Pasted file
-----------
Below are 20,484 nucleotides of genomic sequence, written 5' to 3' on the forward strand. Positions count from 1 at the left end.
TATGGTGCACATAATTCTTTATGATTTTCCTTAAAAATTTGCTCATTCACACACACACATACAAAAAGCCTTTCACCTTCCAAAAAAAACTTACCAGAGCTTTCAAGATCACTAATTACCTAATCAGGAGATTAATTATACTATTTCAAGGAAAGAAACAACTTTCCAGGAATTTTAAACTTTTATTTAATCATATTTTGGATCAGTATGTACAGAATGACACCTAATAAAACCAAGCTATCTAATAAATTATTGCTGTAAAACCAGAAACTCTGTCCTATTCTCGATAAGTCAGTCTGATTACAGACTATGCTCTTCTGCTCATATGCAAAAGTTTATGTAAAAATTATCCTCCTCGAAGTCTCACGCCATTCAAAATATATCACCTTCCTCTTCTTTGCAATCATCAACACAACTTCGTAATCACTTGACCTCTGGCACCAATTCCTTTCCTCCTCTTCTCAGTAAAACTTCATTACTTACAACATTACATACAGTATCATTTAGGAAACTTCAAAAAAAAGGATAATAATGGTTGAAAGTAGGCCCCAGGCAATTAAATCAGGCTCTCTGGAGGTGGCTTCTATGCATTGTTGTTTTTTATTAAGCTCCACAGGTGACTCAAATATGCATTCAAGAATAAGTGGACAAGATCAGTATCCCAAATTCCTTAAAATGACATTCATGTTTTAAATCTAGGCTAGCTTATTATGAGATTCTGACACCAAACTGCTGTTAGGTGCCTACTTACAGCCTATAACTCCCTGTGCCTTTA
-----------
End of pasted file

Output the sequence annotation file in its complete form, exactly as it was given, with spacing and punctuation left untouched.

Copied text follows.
Below are 20,484 nucleotides of genomic sequence, written 5' to 3' on the forward strand. Positions count from 1 at the left end.
TATGGTGCACATAATTCTTTATGATTTTCCTTAAAAATTTGCTCATTCACACACACACATACAAAAAGCCTTTCACCTTCCAAAAAAAACTTACCAGAGCTTTCAAGATCACTAATTACCTAATCAGGAGATTAATTATACTATTTCAAGGAAAGAAACAACTTTCCAGGAATTTTAAACTTTTATTTAATCATATTTTGGATCAGTATGTACAGAATGACACCTAATAAAACCAAGCTATCTAATAAATTATTGCTGTAAAACCAGAAACTCTGTCCTATTCTCGATAAGTCAGTCTGATTACAGACTATGCTCTTCTGCTCATATGCAAAAGTTTATGTAAAAATTATCCTCCTCGAAGTCTCACGCCATTCAAAATATATCACCTTCCTCTTCTTTGCAATCATCAACACAACTTCGTAATCACTTGACCTCTGGCACCAATTCCTTTCCTCCTCTTCTCAGTAAAACTTCATTACTTACAACATTACATACAGTATCATTTAGGAAACTTCAAAAAAAAGGATAATAATGGTTGAAAGTAGGCCCCAGGCAATTAAATCAGGCTCTCTGGAGGTGGCTTCTATGCATTGTTGTTTTTTATTAAGCTCCACAGGTGACTCAAATATGCATTCAAGAATAAGTGGACAAGATCAGTATCCCAAATTCCTTAAAATGACATTCATGTTTTAAATCTAGGCTAGCTTATTATGAGATTCTGACACCAAACTGCTGTTAGGTGCCTACTTACAGCCTATAACTCCCTGTGCCTTTA